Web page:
Chartwell Grenadier resident and world-class chess player celebrates 110th birthday

Zoltan Sarosy is likely the oldest chess player in the world. On August 23rd, he will turn 110 years old, making him a supercentenarian – an elite group, as there are only 49 in Canada and 300 worldwide. One of the greatest chess players of all time, Zoltan continues to make all the right moves. 

Chartwell Grenadier is honouring Zoltan with a special celebration on his birthday. He and his family and friends will enjoy live music, visits from government representatives and a large cake in the shape of a chessboard. Also in attendance will be a filmmaker who is creating a documentary on Zoltan and his incredible life story. 

For the love of the game
Zoltan was born in 1910, in Budapest, when the city was still part of the Austro-Hungarian Empire. Growing up, he recalls seeing a chess game for the first time as a child:

"At the age of 10, I had to go see a former classmate," he told the Scarborough Chess Club e-Newsletter. "He had a checkered board on the table with variously shaped figurines on it. After receiving introductory explanations, it was love at first sight for me."

Zoltan
Chartwell Grenadier resident Zoltan Sarosy is the oldest chess player in the world.

However, there were no chess clubs in his hometown at the time. It wasn't until he attended the University of Vienna and joined the Vienna Chess Federation that he began studying his craft and playing in tournaments. Fuelled by natural talent and a sharp mind, Zoltan quickly became one of the best players in Vienna, winning against the top champion in the city. 

All the pieces fell into place when he moved back to Budapest in 1933, where chess competitions were taking off in popularity. He won tournament after tournament, beating the city's best players, including the Champion of Hungary, Geza Fuster. 

Chess in war-time
World War II would bring great changes to Zoltan's life. Chess games reached a stalemate in Hungary when war came, and in 1945 Zoltan left his homeland for a refugee camp in Germany. 

It was here that he discovered a type of chess that would define his career, even into the 21st century: correspondence chess, which is when the game is played long-distance between two people, via mail or nowadays, the Internet.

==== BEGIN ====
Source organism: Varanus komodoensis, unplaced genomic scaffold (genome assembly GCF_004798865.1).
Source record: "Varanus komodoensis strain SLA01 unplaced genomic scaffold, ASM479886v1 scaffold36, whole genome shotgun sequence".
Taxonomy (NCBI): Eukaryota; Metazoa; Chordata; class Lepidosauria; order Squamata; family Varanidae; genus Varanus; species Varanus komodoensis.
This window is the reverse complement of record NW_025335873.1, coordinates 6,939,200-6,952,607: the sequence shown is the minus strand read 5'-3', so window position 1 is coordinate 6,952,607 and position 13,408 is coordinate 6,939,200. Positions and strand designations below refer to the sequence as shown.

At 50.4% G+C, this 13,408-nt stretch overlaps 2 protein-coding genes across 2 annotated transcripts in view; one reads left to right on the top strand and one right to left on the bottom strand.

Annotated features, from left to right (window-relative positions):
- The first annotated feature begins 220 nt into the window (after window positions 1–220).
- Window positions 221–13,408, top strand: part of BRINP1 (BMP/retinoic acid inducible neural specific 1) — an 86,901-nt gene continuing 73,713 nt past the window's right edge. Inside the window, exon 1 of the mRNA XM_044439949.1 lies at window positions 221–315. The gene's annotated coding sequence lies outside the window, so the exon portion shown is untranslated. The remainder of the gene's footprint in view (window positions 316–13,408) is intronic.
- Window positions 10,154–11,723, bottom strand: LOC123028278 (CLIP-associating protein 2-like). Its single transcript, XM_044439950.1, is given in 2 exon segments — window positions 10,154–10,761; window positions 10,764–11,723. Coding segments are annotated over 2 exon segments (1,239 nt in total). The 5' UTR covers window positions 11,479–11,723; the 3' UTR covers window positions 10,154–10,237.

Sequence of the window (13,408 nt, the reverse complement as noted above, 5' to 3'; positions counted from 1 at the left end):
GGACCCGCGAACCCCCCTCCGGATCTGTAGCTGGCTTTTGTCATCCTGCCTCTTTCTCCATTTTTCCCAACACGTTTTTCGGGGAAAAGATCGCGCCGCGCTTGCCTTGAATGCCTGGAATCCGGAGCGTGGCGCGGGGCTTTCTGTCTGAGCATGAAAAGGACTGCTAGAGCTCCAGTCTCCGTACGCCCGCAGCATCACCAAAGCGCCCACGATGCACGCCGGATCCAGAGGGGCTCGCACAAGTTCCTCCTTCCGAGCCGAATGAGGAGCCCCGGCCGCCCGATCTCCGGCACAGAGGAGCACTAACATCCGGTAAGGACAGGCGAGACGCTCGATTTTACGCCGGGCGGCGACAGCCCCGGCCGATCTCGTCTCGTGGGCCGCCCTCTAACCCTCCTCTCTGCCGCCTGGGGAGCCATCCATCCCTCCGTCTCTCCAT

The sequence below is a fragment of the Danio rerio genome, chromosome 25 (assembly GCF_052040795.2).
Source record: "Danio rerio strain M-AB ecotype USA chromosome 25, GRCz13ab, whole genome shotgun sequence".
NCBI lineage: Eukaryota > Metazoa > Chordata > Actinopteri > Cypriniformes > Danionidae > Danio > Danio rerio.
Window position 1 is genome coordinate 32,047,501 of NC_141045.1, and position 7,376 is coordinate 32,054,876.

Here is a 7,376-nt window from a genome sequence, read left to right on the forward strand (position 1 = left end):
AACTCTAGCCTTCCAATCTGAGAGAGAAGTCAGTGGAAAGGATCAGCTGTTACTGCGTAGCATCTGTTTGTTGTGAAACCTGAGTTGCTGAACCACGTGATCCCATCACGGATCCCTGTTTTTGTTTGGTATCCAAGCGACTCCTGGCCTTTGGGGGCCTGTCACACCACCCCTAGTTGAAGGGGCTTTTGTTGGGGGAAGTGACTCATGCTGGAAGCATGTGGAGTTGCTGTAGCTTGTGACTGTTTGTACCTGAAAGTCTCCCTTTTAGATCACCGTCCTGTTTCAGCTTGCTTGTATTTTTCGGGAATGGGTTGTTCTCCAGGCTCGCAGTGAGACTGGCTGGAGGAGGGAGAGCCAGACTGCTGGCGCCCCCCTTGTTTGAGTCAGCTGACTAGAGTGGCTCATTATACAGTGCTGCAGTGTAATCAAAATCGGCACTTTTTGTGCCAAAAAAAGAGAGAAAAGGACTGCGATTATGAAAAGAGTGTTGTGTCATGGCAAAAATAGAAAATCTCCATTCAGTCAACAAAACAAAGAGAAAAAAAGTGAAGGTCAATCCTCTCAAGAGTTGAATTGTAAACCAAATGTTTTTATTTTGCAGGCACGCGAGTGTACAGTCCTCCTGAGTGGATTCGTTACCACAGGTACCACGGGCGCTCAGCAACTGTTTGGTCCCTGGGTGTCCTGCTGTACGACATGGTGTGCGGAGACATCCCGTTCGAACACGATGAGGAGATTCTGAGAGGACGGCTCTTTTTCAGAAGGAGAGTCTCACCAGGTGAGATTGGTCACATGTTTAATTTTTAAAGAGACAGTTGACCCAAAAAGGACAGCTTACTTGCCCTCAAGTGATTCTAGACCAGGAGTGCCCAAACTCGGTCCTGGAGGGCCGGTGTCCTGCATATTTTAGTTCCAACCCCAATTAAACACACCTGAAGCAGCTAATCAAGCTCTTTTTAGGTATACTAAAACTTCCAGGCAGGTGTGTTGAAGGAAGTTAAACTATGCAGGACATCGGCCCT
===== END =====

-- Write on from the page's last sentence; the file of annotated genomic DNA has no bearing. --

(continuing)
A new start in Canada 
Zoltan's ultimate aspiration, however, was to move overseas. One day in November 1950, he saw a newspaper article about how Canada had changed its immigration laws: he was finally eligible for a visa. 

Two days after Christmas, he was in Toronto. He fared well in city tournaments for correspondence chess, and also joined the local German chess club and YMCA competitions, which matched him once again with his old rival Geza Fuster – whom he beat for the second time. In the late 1960s, he decided to focus solely on correspondence chess, winning four championships and playing in international competitions. In 1988, he was named International Correspondence Master by the International Correspondence Chess Federation. 

chess
Zoltan has won chess tournaments around the world.

A resourceful mind
In 2000, at the age of 90, Zoltan was concerned that he would not be able to finish any new correspondence games via mail. However, a random newspaper article once again open new doors for Zoltan when he saw a story about computer courses for seniors in the Toronto Star. Just like back in those early days when he first began learning about chess, he set to educating himself, buying computer books and learning from friends. He quickly familiarized himself with the programs – at 94 years old – and then joined email chess tournaments, swiftly rising through the ranks. 

In 2006, Zoltan was inducted into the Canadian Chess Hall of Fame. He has been called the oldest chess player – and possibly sportsman – in the world, according to chess magazines and websites. 

The secret 
When telling his story, Zoltan frequently mentions how – during a tournament game – he would give a stellar performance in the first round – but then become tired or lose interest during the next. He's not one to beat himself up, however, playing only for the fun of it – and this relaxed approach to both chess and life, combined with his eagerness to learn, may be his secret to a long and healthy life. 

Curiosity and resourcefulness are also apparent in many parts of Zoltan's life outside of chess. He speaks five languages, teaching himself Spanish in the 1980s. Andrew Pressburger, a fellow chess player and Grenadier resident, recalls how Zoltan purchased a mobility scooter just to learn how to use it, far before he actually needed one. He now rides his electric scooter downtown to attend hospital appointments and enjoys riding the stationary bike at the gym at Chartwell Grenadier each day, too. 

"Most of us have heard of people who have surpassed the 100-year milestone," Andrew said of Zoltan. "Some are sprightly and spirited individuals, but not one I know continues to live the independent, vigorous lifestyle of Mr. Sarosy."